# Is there any general criteria to find $e$'th roots modulo a primer number $p$?

It is known that if $$p$$ is an odd prime and $$\gcd(e, p-1) = 1$$, then one can easily find an $$e$$'th root of every $$a \in \mathbb{Z}_p$$ by computing $$d \equiv e^{-1} \pmod{p-1}$$: $$a^{de} = a^{k(p-1)+1} = (a^{p-1})^k a = a.$$

Also, if $$e = 2$$ (meaning that $$\gcd(2, p-1) \neq 1$$) we know how to efficiently compute square roots modulo a prime $$p$$.

But note that the first sentence is just an implication: $$\gcd(e, p-1) = 1 \implies \exists x \in \mathbb{Z}_p,~ x^e \equiv a \pmod{p}$$ What about the other implication? Do we know something? Do we have a general "if and only if" criteria for the existence of an $$e$$'th root, even if it is proven using a constructive proof?

• So you are asking this: If there exists $x\in\Bbb Z_p$ such that $x^e\equiv a\bmod p$, then $\gcd(e,p-1)$ must equal $1$. Do I have that right? But that surely depends on $a$. Dec 28, 2020 at 12:18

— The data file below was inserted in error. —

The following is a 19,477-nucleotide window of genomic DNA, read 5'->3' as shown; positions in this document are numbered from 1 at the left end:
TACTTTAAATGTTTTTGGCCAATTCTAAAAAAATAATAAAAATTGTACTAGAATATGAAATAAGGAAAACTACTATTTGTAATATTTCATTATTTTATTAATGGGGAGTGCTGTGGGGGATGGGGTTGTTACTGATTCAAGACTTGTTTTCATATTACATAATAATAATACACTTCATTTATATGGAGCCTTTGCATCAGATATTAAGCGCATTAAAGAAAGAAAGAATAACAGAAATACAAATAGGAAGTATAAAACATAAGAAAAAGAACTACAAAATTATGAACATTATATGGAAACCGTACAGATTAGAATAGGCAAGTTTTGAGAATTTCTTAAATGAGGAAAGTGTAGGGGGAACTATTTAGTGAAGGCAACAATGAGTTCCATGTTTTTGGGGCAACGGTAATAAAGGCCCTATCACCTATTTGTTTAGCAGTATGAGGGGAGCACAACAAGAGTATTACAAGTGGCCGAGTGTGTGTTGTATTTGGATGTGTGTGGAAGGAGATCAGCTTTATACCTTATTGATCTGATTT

• This is not true, since $e=2$ contradicts this fact. I just wanted to know if there exists another criteria. Dec 28, 2020 at 16:53

For any $$n\in\mathbb{Z}$$ the map $$\mathbb{Z}_p^\times\longrightarrow\mathbb{Z}_p^\times\qquad x\mapsto x^n$$ is a homomorphism which is surjective if and only if $${\rm gcd}(n,p-1)=1$$. This is a straightforward consequence of the fact that the multiplicative group $$\mathbb{Z}_p^\times$$ is cyclic.
So, given any $$n>0$$ there are $$\frac{p-1}{{\rm gcd}(n,p-1)}$$ elements in $$\mathbb{Z}_p^\times$$ that have a $$n$$-th root.
The problem is that it is hard to get a practical characterization of this set since we don't easily know a generator of $$\mathbb{Z}_p^\times$$, e.g. see Artin's Conjecture
• Well the generators of $\mathbb{Z}_p^*$ are basically the generators of $\mathbb{Z}_{p-1}$, i.e., $\mathbb{Z}_{p-1}^*$. Why do you mean that it is not easy to obtain them? Dec 28, 2020 at 16:52
• @BeanGuy: The problem is that you know that $\mathbb{Z}_p^\times$ is cyclic of order $p-1$ but you don't have an explicit isomorphism with the additive group $\mathbb{Z}_{p-1}$. This phenomenon has actually practical implications, e.g. in cryptography, see en.wikipedia.org/wiki/Discrete_logarithm Dec 29, 2020 at 14:10